Mapped: Personal Finance Education Requirements, by State

U.S. map with states coloured according to the percentage of students guaranteed to receive personal finance education

The Percentage of Students Receiving Personal Finance Education

When you graduated from high school, did you know how to create a budget? Did you have an understanding of what stocks and bonds were? Did you know how to do your own taxes?

For many Americans, the answer to these questions is probably a “no”. Only 22.7% of U.S. high school students are guaranteed to receive a personal finance education. While this is up from 16.4% in 2018, this still represents a small fraction of students.

This graphic uses data from Next Gen Personal Finance (NGPF) to show the percentage of high school students required to take a personal finance course by state.

A Closer Look at State-level Personal Finance Education

A standalone personal finance course was defined as a course that was at least one semester, which is equivalent to 60 consecutive instructional hours. Here’s the percentage of students in each state who have a required (not optional) personal finance course.

State/Territory % of Students Required to Take Personal Finance Course
Mississippi 100.0%
Missouri 100.0%
Virginia 100.0%
Tennessee 99.7%
Alabama 99.6%
Utah 99.6%
Iowa 91.3%
North Carolina 89.2%
Oklahoma 47.1%
New Jersey 43.0%
Nebraska 42.8%
Kansas 40.8%
Wyoming 38.3%
Arkansas 34.6%
Wisconsin 33.5%
South Dakota 27.1%
Ohio 23.5%
Pennsylvania 16.2%
Maine 15.6%
Rhode Island 14.8%
Connecticut 14.7%
Illinois 13.9%
Maryland 12.5%
North Dakota 12.2%
Vermont 12.1%
Nevada 11.0%
Indiana 10.9%
Oregon 7.5%
Minnesota 6.9%
Montana 6.9%
New Hampshire 6.0%
Kentucky 5.5%
Colorado 5.4%
Delaware 5.0%
Massachusetts 5.0%
West Virginia 3.2%
Louisiana 2.7%
Washington 2.4%
Texas 2.2%
New York 2.0%
Michigan 1.7%
Idaho 1.4%
Arizona 1.0%
California 0.8%
South Carolina 0.8%
Alaska 0.6%
Florida 0.4%
New Mexico 0.4%
Georgia 0.0%
Hawaii 0.0%
Washington, D.C. 0.0%

Eight states currently have state-wide requirements for a personal finance course: Alabama, Mississippi, Missouri, Iowa, North Carolina, Tennessee, Utah, and Virginia. Naturally, the level of personal finance education is highest in these states.

Five states have begun the process of implementing a requirement, with Florida being the most populous state yet to guarantee personal finance education for high schoolers. The state previously required schools to offer a personal finance course as an elective, but only 5% of students took the course.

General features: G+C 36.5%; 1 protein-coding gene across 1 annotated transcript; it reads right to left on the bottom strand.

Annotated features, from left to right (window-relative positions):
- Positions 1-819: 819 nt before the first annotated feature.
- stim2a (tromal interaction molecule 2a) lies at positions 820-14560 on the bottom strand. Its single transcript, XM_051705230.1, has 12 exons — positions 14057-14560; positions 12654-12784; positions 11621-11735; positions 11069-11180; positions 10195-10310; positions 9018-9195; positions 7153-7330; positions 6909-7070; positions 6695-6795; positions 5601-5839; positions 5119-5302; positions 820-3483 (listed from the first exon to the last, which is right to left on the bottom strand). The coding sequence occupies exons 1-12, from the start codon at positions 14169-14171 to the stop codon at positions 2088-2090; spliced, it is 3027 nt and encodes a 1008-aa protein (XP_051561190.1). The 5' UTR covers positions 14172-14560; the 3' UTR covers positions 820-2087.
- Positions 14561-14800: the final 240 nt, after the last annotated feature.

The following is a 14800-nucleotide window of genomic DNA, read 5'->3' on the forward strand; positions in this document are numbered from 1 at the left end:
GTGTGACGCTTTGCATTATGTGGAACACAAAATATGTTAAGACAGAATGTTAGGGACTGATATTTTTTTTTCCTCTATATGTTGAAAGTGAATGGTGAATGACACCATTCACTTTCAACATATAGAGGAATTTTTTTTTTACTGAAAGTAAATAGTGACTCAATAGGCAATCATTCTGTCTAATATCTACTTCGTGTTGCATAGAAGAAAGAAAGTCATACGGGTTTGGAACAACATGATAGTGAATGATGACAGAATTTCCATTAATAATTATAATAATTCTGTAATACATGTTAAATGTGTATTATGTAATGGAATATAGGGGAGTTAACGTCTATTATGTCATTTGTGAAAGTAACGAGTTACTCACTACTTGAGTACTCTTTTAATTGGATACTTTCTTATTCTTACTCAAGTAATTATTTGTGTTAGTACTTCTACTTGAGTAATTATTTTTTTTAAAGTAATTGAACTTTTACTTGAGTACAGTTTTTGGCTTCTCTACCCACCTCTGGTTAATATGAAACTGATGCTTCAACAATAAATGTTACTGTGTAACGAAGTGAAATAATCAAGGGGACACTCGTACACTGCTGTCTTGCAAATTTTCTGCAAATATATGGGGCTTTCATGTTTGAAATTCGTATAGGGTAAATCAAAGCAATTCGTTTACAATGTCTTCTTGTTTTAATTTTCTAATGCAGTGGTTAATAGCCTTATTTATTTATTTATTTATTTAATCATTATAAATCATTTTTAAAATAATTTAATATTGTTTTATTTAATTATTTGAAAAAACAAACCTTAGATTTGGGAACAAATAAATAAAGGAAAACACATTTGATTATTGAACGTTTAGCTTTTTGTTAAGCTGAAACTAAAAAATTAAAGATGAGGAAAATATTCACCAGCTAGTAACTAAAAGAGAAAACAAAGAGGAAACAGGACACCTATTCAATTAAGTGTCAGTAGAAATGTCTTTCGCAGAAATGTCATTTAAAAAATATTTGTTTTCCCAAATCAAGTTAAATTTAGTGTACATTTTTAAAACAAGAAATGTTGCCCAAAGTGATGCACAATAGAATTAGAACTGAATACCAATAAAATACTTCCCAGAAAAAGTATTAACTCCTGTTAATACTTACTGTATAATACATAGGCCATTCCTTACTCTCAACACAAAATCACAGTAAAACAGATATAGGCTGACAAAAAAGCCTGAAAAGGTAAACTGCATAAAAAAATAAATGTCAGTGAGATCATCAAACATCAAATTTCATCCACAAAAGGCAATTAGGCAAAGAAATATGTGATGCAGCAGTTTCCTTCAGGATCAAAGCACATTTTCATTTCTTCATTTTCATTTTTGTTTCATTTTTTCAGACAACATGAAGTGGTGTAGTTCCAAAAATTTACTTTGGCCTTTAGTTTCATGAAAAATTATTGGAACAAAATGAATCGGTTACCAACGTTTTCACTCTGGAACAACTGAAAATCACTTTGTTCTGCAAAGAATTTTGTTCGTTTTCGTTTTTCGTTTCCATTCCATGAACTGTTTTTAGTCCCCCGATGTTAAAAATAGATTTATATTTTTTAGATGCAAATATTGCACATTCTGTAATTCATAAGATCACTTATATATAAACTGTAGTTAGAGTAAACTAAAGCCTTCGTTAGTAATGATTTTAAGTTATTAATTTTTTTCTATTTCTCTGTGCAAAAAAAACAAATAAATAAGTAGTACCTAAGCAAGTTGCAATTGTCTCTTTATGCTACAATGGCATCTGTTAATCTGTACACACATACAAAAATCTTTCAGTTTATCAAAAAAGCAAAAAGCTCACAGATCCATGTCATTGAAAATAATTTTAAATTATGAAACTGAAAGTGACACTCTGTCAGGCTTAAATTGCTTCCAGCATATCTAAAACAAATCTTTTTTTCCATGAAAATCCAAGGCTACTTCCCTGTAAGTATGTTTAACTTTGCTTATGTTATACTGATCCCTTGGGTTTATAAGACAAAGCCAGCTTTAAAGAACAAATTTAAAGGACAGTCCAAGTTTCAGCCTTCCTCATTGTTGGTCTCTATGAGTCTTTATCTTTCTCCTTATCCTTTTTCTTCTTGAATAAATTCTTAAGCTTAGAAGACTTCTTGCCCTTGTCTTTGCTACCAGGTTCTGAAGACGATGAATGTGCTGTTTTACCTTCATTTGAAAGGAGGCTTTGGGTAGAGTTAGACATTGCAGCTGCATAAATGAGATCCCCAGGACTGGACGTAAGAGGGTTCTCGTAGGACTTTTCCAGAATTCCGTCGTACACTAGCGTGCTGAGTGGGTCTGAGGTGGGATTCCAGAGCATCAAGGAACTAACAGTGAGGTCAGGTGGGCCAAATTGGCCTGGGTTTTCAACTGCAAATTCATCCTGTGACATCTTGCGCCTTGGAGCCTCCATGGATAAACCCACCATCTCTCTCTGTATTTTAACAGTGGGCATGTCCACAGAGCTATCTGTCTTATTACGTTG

Outside of the guarantee states, only 9.3% of students are required to take a personal finance course. That number drops to 5% for schools that have a high percentage of Black or Brown students, while students eligible for a free or reduced lunch program (i.e. lower income students) also hover at the 5% number.

Why is Personal Financial Education Important?

The majority of Americans believe parents are responsible for teaching their children about personal finance. However, nearly a third of parents say they never talk to their children about finances. Personal finance education at school is one way to help fill that gap.

People who have received a financial education tend to have a higher level of financial literacy. In turn, this can lead to people being less likely to face financial difficulties.

Chart showing that people with low financial literacy are more likely to face financial difficulties, such as being unable to cover an unexpected $2,000 expense, compared to people with high financial literacy

People with low levels of financial literacy were five times more likely to be unable to cover one month of living expenses, when compared to people with high financial literacy. Separate research has found that implementing a state mandate for personal finance education led to improved credit scores and reduced delinquency rates.

Not only that, financial education can play a key role in building wealth. One survey found that only one-third of millionaires averaged a six-figure income over the course of their career. Instead of relying on high salaries, the success of most millionaires came from employing basic personal finance principles: investing early and consistently, avoiding credit card debt, and spending carefully using tools like budgets and coupons.

Expanding Access to Financial Education

Once the in-progress state requirements have been fully implemented, more than a third of U.S. high school students will have guaranteed access to a personal finance course. Momentum is expanding beyond guarantee states, too. There are 48 personal finance bills pending in 18 states according to NGPF’s financial education bill tracker.

Importantly, 88% of surveyed adults support personal finance education mandates—and most wish they had also been required to take a personal finance course themselves.

When we ask the next generation of graduates if they understand how to build a budget, it’s more likely that they will confidently say “yes”.

The post Mapped: Personal Finance Education Requirements, by State appeared first on Visual Capitalist.

Previous post Visualizing U.S. Crude Oil and Petroleum Product Imports in 2021
Next post Future for McDonald’s in Russia revealed
Close
Translate »